Good Question. One I have struggled with since having my children. I thought I could eat what I wanted when I was pregnant, because I was gaining weight anyway, right? Who would know? I soon realized I could not eat like a teenager and look like a teenager anymore. I first tried several fad diets, to no avail. They made me grumpy and any weight I lost I put right back on. Especially the diets that made me fast or eat so few calories that I craved any real food, so when I ate it I didn't stop! I feel like with each diet that helped me lose 10 pounds, I put back on 15! One day a family member heard those fateful words "You are diabetic." This woke me up, and made me realize I had to make a change or I was next. I decided to find a lifestyle where I could still eat, but just different foods. I found many ways to eat vegetables that I normally wouldn't touch! Some of my favorite new meals are grapes and nuts, apple and peanut butter, carrots and humus, broiled Okra with a small amount of spice on top (salt, creole, etc.), and for a snack, popcorn! I can have four cups of air popped popcorn, and it has less than 150 calories! Instead of starving myself, I found foods I could enjoy and cut back my calories slowly. I have 1,500 a day, and the weight is not falling off, but I don't want it to. Slow and steady wins the race. Food will no longer control me, and it doesn't need to control you either. Feel free to share some weight loss tips or special foods you have found helpful in your weight loss journey! Remember, you are not alone.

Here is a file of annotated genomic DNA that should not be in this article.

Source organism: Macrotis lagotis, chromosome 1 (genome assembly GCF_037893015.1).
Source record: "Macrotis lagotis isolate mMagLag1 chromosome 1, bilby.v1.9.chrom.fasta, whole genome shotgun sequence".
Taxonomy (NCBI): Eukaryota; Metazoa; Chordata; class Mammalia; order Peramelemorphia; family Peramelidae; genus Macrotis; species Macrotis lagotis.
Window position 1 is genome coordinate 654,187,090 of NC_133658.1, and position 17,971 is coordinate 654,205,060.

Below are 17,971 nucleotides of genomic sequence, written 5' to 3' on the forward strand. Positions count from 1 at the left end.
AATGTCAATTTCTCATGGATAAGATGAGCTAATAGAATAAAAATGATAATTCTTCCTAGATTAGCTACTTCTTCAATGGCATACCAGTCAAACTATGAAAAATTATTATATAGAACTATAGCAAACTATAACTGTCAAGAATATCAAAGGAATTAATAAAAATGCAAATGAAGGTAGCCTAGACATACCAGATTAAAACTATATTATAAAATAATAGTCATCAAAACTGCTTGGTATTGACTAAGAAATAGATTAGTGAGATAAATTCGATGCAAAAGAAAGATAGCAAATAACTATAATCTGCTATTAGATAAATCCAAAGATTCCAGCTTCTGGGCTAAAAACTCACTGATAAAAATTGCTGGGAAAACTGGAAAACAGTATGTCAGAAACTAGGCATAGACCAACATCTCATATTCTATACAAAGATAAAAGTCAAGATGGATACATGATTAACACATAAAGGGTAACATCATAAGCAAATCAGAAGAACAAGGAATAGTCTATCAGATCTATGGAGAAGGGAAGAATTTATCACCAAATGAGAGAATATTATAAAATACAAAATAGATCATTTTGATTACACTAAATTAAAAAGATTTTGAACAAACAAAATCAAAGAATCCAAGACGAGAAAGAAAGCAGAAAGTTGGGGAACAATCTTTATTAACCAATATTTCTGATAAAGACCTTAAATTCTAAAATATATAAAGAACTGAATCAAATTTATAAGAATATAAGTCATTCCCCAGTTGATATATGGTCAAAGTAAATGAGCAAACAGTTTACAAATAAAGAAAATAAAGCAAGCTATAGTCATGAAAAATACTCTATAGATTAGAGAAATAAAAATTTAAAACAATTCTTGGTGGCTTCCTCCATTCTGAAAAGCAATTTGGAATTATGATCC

How does it work for you?
Is it easier for you to lose weight or maintain weight that you have lost?
I'll admit, I used to scoff at books like this or the people who had to eat "clean." Now that I, myself, have been eating healthier, however, I do feel better. I have more energy and am more upbeat.